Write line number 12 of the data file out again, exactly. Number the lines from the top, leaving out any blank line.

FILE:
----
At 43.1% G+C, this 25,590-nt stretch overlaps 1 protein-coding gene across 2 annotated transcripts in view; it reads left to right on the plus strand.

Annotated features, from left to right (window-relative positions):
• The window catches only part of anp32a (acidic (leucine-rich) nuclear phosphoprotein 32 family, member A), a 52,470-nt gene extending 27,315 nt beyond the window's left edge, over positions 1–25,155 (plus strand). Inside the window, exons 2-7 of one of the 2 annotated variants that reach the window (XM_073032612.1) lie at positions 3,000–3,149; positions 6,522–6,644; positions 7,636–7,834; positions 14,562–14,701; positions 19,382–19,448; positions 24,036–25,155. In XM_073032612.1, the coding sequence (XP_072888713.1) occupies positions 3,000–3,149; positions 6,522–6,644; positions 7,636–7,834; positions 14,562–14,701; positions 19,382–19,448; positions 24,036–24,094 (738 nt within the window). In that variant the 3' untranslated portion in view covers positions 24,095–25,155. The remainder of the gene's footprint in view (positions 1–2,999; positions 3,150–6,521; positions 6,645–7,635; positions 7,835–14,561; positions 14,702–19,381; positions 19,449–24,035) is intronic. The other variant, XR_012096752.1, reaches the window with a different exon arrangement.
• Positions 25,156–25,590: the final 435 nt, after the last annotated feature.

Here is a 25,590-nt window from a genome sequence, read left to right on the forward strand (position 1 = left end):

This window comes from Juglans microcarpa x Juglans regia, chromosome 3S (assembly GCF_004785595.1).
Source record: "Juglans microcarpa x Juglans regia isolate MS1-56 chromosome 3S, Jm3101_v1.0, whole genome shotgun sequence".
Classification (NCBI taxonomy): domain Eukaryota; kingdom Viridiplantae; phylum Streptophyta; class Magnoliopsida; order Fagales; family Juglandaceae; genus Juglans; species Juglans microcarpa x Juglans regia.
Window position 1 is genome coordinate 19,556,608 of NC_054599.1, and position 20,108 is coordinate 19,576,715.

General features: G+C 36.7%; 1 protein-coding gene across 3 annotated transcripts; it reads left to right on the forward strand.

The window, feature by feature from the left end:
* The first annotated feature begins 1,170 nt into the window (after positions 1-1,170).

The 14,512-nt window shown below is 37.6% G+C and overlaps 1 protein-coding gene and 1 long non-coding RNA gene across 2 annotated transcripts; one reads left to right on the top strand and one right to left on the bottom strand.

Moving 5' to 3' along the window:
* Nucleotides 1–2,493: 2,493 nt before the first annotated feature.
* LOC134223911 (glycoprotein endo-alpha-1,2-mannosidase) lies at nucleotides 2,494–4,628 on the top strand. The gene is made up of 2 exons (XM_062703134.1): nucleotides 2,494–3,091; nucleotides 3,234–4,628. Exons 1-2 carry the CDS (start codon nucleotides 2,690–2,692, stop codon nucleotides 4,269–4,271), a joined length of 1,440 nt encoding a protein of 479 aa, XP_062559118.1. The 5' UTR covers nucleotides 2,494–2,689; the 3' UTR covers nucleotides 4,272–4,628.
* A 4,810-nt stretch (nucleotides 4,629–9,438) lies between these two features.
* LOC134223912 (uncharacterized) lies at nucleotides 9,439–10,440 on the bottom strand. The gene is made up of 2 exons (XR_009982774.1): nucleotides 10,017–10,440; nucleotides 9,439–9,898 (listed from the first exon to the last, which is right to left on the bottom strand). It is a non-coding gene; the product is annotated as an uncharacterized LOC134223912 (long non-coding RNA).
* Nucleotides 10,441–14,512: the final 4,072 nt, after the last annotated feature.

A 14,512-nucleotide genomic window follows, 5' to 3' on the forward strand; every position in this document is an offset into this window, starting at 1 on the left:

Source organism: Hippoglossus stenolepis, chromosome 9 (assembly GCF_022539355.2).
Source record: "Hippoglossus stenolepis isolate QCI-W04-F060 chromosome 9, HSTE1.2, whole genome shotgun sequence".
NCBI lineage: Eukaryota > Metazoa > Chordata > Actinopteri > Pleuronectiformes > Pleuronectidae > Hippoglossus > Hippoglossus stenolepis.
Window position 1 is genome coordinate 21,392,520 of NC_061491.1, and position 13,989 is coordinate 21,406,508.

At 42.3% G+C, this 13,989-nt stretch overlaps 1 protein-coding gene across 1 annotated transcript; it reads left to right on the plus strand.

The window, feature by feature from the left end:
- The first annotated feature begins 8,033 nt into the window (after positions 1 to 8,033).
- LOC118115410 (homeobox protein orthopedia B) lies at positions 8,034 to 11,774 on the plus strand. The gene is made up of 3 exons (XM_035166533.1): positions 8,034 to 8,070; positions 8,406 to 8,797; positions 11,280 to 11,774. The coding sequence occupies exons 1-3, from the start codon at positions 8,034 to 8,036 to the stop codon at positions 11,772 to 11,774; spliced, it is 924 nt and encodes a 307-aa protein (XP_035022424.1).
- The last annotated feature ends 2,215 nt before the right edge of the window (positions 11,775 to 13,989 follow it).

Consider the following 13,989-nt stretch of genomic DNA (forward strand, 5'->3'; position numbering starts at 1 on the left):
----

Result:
* The first annotated feature begins 1,170 nt into the window (after positions 1-1,170).